Monday, 17 October 2011

The View from a Far Country

Here's a view of Australia from “across the water” – lots of water, and not rising much, by my analysis. What I see is a microcosm of what's wrong with the world, and politics today. I see the government of a country which was built on coal, whose prosperity resulted from coal, which currently depends on coal, turning its back on it. This degree of economic and political suicide is arguably unmatched anywhere else.

I see a government which has abandoned policies which work for policies which demonstrably don't work, and can't work. I see a government pandering to a tiny minority in order to retain power. Expensive desalination plants have been, and are being built instead of much cheaper dams which serve not one but two purposes, water storage and flood control. Dams apparently “destroy the environment”, whereas clearly it's uncontrolled flooding which does that very efficiently, as well as destroying property, livelihoods and lives.

I see local authorities banning coastal development, or allowing it only if houses are built on piles, because of a projected rise in sea-level which, even if it occurs, will post-date the likely (or useful) lifespan of the buildings.

I see a government which appears to be considering “controlling” the media, presumably because they don't like contrary opinions being expressed. Shades of 1984 indeed. That same government is under pressure from Luddites who want to see a large coal-fired power station closed down, with no alternative sources of energy in place. That same government is introducing a "carbon tax" in order to reduce Australian CO2 emissions by a small fraction of a whole which itself is a tiny 1.5% of worldwide emissions. The economic damage will be tangible, the effect on world climate (even if "worst case scenarios" become reality) will be immeasurably minuscule.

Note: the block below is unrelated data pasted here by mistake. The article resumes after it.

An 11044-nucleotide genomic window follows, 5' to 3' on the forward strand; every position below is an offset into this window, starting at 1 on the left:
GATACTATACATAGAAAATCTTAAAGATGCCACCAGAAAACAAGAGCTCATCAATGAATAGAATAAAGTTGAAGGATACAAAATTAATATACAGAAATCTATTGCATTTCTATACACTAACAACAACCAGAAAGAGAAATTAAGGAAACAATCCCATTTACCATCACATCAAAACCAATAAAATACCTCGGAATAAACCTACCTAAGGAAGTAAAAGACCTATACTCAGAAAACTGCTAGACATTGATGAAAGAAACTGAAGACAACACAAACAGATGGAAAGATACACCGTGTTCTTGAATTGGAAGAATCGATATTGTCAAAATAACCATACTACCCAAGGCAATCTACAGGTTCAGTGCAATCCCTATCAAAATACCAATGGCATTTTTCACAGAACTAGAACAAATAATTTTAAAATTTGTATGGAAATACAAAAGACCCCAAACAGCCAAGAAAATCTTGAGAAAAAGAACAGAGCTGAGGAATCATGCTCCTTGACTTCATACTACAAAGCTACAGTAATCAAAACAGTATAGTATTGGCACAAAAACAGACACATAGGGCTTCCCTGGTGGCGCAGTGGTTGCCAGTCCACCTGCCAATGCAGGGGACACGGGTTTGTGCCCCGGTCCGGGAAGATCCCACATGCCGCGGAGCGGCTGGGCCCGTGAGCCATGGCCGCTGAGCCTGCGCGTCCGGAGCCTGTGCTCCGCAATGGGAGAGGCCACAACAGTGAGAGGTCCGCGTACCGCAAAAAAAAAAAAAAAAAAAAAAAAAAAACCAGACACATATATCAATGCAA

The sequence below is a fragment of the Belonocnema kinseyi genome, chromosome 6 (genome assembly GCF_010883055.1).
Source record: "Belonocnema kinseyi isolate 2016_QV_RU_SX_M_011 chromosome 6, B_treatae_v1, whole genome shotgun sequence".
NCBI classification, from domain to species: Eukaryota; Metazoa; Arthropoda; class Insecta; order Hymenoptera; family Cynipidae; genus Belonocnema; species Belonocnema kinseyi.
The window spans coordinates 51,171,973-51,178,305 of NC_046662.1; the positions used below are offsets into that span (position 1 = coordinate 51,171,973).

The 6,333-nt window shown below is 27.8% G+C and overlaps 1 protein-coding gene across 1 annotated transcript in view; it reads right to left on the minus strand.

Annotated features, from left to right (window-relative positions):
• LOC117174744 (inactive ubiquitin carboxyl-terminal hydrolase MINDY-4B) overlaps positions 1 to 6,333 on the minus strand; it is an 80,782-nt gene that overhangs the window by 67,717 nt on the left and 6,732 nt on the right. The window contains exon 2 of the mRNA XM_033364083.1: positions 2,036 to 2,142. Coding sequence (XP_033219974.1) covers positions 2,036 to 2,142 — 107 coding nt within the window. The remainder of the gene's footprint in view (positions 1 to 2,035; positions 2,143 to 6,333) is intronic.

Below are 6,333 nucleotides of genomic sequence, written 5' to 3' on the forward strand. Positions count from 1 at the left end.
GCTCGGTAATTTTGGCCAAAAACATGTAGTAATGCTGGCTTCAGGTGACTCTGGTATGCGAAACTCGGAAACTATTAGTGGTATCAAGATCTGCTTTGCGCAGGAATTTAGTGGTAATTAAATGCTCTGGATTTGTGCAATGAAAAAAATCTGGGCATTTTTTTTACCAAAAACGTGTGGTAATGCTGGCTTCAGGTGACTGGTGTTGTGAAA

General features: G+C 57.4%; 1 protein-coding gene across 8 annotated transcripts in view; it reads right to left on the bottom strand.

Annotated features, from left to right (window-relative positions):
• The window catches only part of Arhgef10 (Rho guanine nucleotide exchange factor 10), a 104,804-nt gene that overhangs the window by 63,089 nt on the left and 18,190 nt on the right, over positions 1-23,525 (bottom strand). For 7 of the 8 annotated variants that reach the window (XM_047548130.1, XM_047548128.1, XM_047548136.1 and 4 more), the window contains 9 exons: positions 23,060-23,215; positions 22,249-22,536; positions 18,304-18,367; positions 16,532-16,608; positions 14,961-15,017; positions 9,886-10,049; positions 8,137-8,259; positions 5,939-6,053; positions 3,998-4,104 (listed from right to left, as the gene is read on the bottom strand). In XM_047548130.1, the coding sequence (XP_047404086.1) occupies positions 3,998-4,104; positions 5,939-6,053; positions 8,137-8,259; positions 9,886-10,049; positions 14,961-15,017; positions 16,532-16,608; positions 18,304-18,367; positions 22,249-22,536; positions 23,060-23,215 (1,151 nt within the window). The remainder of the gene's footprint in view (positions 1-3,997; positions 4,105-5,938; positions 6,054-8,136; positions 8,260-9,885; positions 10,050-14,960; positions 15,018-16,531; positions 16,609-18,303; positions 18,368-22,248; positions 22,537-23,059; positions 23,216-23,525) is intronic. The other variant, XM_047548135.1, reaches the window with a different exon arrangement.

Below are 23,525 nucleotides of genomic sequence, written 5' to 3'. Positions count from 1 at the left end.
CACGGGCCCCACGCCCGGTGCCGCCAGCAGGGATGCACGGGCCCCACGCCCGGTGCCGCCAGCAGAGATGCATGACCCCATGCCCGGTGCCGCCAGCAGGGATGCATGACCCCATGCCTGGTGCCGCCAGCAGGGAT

I see state-funded organisations distributing exaggeration and propaganda, some would say lies (I would), about future climate and sea-level rise, in an obvious attempt to scare the population into submission. This in a country whose people's instinctive common-sense and aversion to bullshit is (or at least was) legendary worldwide.

God help Australia.

Saturday, 8 October 2011

Tuvalu - "The Economist" makes up sea-level statistics

Tuvalu, that icon of alarmists everywhere, is suffering a severe drought. The Economist explains why
Observers blame the shortage on the changing weather patterns and rising sea levels associated with climate change—and warn they could be a sign of things to come for the whole region. 
Freshwater supplies had already been running dangerously low for the 11,000 people who live on Tuvalu. The drought caused by nearly a year of sparse rainfall has been made worse [by] rising sea levels, which have contaminated the low-lying country’s underground aquifers with salt water.
As an archipelago whose highest elevation is a meagre 4.5 metres, Tuvalu feels it when the sea level climbs by an average of 5.77 mm annually. The whole country, a cluster of white sandy beaches as far as can be from the rest of the planet, is expected to disappear entirely within the next 50 years. That fate portends ominously not just for Tuvalu, but also for every other low-lying coastal area, from the Maldives to Manhattan. 
Let's see what Tuvalu is "feeling". If sea-level is rising at a rate of 5.77 mm/year, that should be readily detectable at the capital, Funafuti. Data is available to August this year (click to enlarge).

Sea-level at Funafuti, Tuvalu; Jan 1999-Aug 2011, trend -0.33 mm/year

So much for that "5.77 mm/year rise" - the trend is slightly negative. See the end of this post for details of data source. Newspapers and journals should be required to quote a source for data they include in articles and blogs. Tuvalu's "white sandy beaches" seem to be free of any immediate threat, and it would appear that the country's underground aquifers have become contaminated with sea-water due to over-extraction, not "rising sea levels".

A picture is worth a thousand words.